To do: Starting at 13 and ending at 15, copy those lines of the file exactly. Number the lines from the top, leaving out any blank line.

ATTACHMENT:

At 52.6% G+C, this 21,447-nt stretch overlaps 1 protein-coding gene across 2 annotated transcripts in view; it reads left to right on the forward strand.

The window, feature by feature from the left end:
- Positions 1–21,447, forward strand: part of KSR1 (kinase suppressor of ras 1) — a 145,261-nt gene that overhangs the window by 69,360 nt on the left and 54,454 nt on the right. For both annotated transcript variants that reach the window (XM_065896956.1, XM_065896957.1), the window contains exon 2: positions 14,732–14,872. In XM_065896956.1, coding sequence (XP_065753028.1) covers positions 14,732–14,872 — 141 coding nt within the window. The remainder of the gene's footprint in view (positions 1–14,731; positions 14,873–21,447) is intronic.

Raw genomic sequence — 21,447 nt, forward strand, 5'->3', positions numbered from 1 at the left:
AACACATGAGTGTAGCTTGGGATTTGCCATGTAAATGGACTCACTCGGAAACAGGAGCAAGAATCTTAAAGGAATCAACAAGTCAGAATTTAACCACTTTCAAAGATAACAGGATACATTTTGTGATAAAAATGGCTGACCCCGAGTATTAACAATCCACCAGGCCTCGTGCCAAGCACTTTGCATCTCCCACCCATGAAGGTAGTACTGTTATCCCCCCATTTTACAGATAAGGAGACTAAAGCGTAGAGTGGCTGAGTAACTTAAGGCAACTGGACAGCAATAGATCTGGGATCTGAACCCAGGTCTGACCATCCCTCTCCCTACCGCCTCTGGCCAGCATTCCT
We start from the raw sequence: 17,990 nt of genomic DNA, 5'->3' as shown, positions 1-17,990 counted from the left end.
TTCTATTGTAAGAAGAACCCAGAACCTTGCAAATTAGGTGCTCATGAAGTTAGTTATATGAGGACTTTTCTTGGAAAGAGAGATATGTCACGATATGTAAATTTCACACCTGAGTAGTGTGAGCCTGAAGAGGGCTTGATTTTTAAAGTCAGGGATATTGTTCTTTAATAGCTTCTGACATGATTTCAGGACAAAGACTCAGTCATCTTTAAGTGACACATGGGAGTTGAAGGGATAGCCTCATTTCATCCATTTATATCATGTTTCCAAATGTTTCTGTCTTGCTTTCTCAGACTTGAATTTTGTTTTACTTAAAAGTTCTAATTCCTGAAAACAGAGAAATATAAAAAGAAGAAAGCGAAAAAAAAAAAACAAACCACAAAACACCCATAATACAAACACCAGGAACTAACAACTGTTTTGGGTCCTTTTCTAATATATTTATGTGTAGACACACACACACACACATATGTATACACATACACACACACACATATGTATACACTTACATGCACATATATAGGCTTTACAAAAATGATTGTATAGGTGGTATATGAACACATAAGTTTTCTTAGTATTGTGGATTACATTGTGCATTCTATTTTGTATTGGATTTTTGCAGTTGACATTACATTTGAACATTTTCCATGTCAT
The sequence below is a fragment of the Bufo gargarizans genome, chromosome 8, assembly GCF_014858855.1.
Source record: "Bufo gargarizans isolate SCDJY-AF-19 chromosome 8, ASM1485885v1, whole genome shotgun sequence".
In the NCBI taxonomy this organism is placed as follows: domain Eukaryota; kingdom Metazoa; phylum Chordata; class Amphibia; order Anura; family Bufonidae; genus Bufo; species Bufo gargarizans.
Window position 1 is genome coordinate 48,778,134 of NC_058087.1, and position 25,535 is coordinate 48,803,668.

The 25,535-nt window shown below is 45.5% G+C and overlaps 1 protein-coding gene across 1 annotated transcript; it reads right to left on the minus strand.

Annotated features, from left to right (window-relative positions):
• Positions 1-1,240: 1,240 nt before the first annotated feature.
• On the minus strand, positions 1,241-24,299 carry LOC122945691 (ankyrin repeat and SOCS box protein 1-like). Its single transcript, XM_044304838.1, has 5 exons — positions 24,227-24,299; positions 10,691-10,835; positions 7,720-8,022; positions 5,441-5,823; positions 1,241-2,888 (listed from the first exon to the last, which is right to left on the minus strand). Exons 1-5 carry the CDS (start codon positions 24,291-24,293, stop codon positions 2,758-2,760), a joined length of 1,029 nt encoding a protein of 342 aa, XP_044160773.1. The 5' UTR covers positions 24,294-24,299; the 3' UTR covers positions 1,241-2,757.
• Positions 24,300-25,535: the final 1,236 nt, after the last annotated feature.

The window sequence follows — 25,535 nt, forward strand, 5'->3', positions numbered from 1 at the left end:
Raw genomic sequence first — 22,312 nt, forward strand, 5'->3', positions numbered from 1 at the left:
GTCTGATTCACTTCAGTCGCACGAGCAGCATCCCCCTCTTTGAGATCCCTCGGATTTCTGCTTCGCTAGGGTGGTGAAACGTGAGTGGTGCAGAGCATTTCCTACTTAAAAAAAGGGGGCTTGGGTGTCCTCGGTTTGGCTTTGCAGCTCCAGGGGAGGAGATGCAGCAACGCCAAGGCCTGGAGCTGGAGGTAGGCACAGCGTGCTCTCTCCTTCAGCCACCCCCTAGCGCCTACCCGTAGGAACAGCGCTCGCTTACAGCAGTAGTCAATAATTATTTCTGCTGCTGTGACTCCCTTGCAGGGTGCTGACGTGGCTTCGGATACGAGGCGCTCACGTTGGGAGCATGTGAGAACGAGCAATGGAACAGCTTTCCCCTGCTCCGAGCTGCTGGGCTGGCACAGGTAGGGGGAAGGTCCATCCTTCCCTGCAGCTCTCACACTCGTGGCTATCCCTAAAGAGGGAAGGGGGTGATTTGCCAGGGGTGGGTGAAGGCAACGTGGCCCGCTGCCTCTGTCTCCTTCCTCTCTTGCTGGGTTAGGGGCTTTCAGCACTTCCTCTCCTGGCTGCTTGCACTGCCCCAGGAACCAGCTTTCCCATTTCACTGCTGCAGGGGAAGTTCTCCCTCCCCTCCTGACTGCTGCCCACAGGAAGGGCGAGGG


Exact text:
Annotated features, from left to right (window-relative positions):
• Positions 1-1,240: 1,240 nt before the first annotated feature.
• On the minus strand, positions 1,241-24,299 carry LOC122945691 (ankyrin repeat and SOCS box protein 1-like). Its single transcript, XM_044304838.1, has 5 exons — positions 24,227-24,299; positions 10,691-10,835; positions 7,720-8,022; positions 5,441-5,823; positions 1,241-2,888 (listed from the first exon to the last, which is right to left on the minus strand). Exons 1-5 carry the CDS (start codon positions 24,291-24,293, stop codon positions 2,758-2,760), a joined length of 1,029 nt encoding a protein of 342 aa, XP_044160773.1. The 5' UTR covers positions 24,294-24,299; the 3' UTR covers positions 1,241-2,757.